Unpacking cognitive biases by exploring unknown places

I remember a defining moment in my life was going to Cebu, in the Philippines, when I was about eight years old. In the midst of a short holiday away from Singapore where my Mum was working, she took me out to a rural area so I could see first-hand how people in poverty lived. She wanted me to see that there is a depth of human experience, and that a lot of kind and good people were trapped in circumstances beyond their control. This was one of the main triggers, I think, for my lifelong interest in global inequality.

Though to many people I sound quite international, as I come from a mixed ethnic background, was born in the United States and spent a fair chunk of my young-childhood years in Asia, I still grew up with a pretty limited view of the world. As a kid in Western Australia (where I have spent the vast majority of my life) I had limited access to global information, and so did most people around me. I’m young enough to barely remember a time before the internet was everywhere, but this didn’t seem to do much to improve our stereotyping of foreign cultures.

Little me, when I lived in Japan.

Growing up, I heard a lot of ignorant and hateful comments about foreign places and people, and as an adolescent who believed I was empathetic and politically aware, I sought to negate those at any opportunity. As just one example, after hearing Islamaphobic comments in my early teen years, I became a student of Arabic so that I could then read the Qur’an and understand it myself. Though I’m not religious, I’ve now read it cover-to-cover four times in the decade and a bit since, and try to be an ally for Muslim people by combatting hate with knowledge. And yet — my own subconscious, cognitive biases were (and likely still are) still incredibly powerful, and I have only discovered and overcome some of these by throwing myself head first into unfamiliar situations.

When I was 17, I signed up to spend a few months teaching in Malawi, a small country in Southeastern Africa. As a young person in Australia, I’d seen and heard a lot of simplistic, sometimes hateful, things about Africa (many an erasure of the immense religious, cultural and linguistic diversity of the massive continent), and I wanted to understand some of this for myself. That said, I was unbelievably ignorant at the time. As an anthropology student, I’d been learning about hunter-gatherers and complex (but mostly non-Western) cultures, and expected to find this where I went. I basically expected to be living in a mud hut while smiling children ran around, grateful for my presence, and to come back feeling worldly and good about myself. I ended up teaching advanced maths, chemistry and physics to high school students in a private boarding school, where everyone had mobile phones, drank Coca-Cola and listened to American hip-hop. The complex globalised society I lived in was not the ‘Africa’ I had imagined — but luckily my simplistic stereotypes were smashed when I was still relatively young. I pretty quickly realised the value in going out and actually spending time in places you think you have some idea about, but I’m still learning every day.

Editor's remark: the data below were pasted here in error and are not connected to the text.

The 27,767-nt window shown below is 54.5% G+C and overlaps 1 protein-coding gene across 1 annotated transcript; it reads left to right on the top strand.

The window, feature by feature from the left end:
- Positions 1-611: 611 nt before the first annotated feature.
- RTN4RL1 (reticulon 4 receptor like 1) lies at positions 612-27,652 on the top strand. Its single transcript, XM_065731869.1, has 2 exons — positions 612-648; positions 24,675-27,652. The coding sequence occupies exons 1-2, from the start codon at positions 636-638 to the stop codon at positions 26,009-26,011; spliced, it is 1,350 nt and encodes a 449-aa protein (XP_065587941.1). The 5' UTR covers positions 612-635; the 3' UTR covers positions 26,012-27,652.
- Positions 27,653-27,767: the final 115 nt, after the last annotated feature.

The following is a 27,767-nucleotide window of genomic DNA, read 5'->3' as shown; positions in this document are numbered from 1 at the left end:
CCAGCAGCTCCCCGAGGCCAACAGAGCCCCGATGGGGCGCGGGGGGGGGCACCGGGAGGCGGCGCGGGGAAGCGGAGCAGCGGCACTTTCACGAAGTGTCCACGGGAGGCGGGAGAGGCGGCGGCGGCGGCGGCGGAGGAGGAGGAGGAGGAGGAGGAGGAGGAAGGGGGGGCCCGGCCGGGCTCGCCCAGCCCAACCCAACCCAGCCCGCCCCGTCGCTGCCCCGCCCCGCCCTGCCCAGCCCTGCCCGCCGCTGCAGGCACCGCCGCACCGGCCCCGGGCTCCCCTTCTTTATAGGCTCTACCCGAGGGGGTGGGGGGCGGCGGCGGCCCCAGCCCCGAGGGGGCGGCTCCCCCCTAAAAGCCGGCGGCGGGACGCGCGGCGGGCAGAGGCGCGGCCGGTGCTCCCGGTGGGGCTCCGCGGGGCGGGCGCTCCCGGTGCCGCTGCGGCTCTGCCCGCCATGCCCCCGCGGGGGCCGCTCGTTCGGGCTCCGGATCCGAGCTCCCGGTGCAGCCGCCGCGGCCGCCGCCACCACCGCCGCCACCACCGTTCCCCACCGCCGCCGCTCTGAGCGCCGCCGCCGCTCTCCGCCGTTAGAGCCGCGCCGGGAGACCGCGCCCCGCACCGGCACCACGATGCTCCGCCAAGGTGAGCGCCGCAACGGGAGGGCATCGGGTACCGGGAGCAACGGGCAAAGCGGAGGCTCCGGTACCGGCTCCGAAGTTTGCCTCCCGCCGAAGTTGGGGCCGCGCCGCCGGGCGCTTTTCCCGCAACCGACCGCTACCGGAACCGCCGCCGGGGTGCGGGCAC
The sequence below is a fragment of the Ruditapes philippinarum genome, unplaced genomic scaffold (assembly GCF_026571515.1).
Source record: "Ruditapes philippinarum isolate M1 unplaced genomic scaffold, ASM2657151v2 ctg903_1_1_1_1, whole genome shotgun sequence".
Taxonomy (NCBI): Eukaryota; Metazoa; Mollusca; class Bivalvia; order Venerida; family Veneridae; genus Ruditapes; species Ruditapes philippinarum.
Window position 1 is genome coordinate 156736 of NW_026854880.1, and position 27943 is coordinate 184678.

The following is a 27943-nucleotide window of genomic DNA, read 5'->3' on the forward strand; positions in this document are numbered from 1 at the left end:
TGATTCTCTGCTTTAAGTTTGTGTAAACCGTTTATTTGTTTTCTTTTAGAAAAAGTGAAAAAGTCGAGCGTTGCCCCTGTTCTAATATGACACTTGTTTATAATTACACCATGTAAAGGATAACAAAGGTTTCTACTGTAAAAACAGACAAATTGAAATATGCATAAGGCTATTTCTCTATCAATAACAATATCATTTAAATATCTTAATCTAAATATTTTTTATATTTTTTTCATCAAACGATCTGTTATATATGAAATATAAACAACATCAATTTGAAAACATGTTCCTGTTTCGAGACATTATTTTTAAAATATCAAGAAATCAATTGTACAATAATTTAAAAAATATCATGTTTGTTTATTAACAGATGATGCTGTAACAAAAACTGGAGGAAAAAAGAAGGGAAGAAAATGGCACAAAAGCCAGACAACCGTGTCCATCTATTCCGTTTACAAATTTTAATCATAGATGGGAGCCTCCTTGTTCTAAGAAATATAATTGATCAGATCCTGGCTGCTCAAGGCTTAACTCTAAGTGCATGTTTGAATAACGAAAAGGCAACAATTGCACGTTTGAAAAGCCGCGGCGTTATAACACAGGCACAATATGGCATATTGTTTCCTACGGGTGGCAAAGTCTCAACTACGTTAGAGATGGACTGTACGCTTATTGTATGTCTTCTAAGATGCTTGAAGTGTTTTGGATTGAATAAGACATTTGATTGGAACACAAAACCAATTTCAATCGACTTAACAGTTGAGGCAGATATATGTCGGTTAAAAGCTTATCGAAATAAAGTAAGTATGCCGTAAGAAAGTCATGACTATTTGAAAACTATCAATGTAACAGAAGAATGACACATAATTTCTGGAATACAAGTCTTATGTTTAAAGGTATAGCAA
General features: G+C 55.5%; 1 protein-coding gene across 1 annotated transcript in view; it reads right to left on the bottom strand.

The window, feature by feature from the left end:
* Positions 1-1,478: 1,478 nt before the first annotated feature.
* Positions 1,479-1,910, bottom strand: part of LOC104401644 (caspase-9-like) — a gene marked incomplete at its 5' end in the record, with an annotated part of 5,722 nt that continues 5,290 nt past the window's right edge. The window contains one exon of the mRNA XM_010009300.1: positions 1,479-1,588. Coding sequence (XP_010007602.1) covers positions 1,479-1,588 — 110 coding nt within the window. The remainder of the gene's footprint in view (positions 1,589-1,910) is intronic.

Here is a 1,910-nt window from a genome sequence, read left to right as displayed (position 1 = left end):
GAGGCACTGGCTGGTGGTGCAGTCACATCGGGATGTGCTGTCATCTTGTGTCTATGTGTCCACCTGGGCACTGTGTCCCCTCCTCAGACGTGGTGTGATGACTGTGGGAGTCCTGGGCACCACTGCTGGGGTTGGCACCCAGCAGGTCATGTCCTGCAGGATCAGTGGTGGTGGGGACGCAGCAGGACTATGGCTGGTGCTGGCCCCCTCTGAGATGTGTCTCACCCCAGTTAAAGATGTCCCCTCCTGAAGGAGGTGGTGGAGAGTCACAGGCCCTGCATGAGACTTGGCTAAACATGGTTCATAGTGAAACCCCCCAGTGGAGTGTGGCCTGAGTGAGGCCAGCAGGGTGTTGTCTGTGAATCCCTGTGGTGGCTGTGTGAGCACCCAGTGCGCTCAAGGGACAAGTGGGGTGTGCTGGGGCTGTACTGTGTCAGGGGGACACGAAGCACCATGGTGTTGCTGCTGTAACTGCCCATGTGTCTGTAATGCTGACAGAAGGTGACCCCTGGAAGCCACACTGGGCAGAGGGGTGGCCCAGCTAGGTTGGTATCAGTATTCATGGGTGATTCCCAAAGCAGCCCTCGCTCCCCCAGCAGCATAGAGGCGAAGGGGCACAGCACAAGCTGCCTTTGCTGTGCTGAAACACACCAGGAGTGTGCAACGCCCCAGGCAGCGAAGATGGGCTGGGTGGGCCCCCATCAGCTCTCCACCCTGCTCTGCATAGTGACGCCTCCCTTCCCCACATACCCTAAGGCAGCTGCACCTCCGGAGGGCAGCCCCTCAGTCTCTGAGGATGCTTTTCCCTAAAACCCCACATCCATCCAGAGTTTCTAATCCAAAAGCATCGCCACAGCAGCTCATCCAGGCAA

18-year-old me, sitting on the shores of Lake Malawi at a big music festival and possibly reflecting on what an ignorant ass I’d been (more likely, just thinking about food).

Recently, I was offered the opportunity to travel to Ukraine with a group of passionate young people from around the world, and decided to go along. I have never been educated, really, on the history of the Soviet Union, and my current understanding of the Eastern European region is at best mediocre. When I conjured images of Ukraine in my mind (based on a lifetime of media impressions I suppose) they were bleak. I had only heard about war and violence in the nation, and I had pictured lifeless Soviet housing blocks, grey landscapes, and harsh people. In spite of this, I decided to go along with an open heart and mind.

Over the four days I spent in Kyiv, the capital of Ukraine, I was blown away by breathtaking architecture, excellent food and coffee, ancient historical sites, a passionate social impact scene, a thriving tech economy and an abundant supply of hip bars and back-alley speakeasies. I felt 100% safe walking a kilometre back to my flat downtown at 3am (something that I can’t say about most other cities), and I can easily say that the Ukrainian people are the friendliest and most hospitable I’ve ever met.

It is heart-wrenching to know that the Maidan we spent so much time admiring was the site of a violent revolution and the loss of many lives just a few years ago. It is also hard to Imagine Kyiv as the capital of a country at war, given its warmth, creativity, passion and light. I have left Ukraine with a strong belief in its youth, their devotion to the nation, and their ability to help its light shine even brighter. I am now planning to return to Ukraine again, and have been singing its praises to everyone I see. It’s ridiculous to think I would never have discovered what is probably my favourite city in the world, Kyiv, had I trusted any of the impressions I had of the country.

I can only hope I continue to say yes to new opportunities, meet new people and discover new places, and I recommend anyone else who has the opportunity to do the same. The world can only become a better, more inclusive place, if we each actively try to uncover and deal with these false impressions we carry around with us in the depths of our minds.

Like what you read? Give Keeya-Lee Ayre a round of applause.

From a quick cheer to a standing ovation, clap to show how much you enjoyed this story.